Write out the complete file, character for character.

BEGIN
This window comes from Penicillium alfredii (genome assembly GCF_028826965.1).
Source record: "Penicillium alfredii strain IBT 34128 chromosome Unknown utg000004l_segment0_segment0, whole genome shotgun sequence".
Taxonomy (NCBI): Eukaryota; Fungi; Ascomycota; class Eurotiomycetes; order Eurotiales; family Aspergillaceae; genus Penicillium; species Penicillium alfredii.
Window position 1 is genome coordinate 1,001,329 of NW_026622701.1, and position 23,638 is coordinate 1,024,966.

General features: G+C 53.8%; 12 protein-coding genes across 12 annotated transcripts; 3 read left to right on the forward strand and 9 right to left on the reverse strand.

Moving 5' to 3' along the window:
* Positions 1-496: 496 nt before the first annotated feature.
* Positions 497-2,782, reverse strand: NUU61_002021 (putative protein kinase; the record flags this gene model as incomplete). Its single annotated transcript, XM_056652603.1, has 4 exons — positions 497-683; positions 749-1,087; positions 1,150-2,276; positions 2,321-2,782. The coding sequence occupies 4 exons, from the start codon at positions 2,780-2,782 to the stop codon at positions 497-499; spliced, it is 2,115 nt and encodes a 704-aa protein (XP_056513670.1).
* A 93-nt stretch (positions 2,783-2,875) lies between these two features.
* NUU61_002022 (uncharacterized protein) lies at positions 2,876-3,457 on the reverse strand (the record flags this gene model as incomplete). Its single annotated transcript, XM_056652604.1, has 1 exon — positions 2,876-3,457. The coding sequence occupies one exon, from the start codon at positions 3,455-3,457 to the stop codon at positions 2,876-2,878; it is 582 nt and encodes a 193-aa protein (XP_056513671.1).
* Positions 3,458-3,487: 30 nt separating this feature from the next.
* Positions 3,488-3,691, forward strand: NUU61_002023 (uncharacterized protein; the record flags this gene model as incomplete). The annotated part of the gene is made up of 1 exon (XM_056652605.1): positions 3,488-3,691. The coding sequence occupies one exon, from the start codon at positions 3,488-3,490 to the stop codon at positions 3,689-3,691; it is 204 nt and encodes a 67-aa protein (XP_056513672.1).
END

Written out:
This window comes from Penicillium alfredii (genome assembly GCF_028826965.1).
Source record: "Penicillium alfredii strain IBT 34128 chromosome Unknown utg000004l_segment0_segment0, whole genome shotgun sequence".
Taxonomy (NCBI): Eukaryota; Fungi; Ascomycota; class Eurotiomycetes; order Eurotiales; family Aspergillaceae; genus Penicillium; species Penicillium alfredii.
Window position 1 is genome coordinate 1,001,329 of NW_026622701.1, and position 23,638 is coordinate 1,024,966.

General features: G+C 53.8%; 12 protein-coding genes across 12 annotated transcripts; 3 read left to right on the forward strand and 9 right to left on the reverse strand.

Moving 5' to 3' along the window:
* Positions 1-496: 496 nt before the first annotated feature.
* Positions 497-2,782, reverse strand: NUU61_002021 (putative protein kinase; the record flags this gene model as incomplete). Its single annotated transcript, XM_056652603.1, has 4 exons — positions 497-683; positions 749-1,087; positions 1,150-2,276; positions 2,321-2,782. The coding sequence occupies 4 exons, from the start codon at positions 2,780-2,782 to the stop codon at positions 497-499; spliced, it is 2,115 nt and encodes a 704-aa protein (XP_056513670.1).
* A 93-nt stretch (positions 2,783-2,875) lies between these two features.
* NUU61_002022 (uncharacterized protein) lies at positions 2,876-3,457 on the reverse strand (the record flags this gene model as incomplete). Its single annotated transcript, XM_056652604.1, has 1 exon — positions 2,876-3,457. The coding sequence occupies one exon, from the start codon at positions 3,455-3,457 to the stop codon at positions 2,876-2,878; it is 582 nt and encodes a 193-aa protein (XP_056513671.1).
* Positions 3,458-3,487: 30 nt separating this feature from the next.
* Positions 3,488-3,691, forward strand: NUU61_002023 (uncharacterized protein; the record flags this gene model as incomplete). The annotated part of the gene is made up of 1 exon (XM_056652605.1): positions 3,488-3,691. The coding sequence occupies one exon, from the start codon at positions 3,488-3,490 to the stop codon at positions 3,689-3,691; it is 204 nt and encodes a 67-aa protein (XP_056513672.1).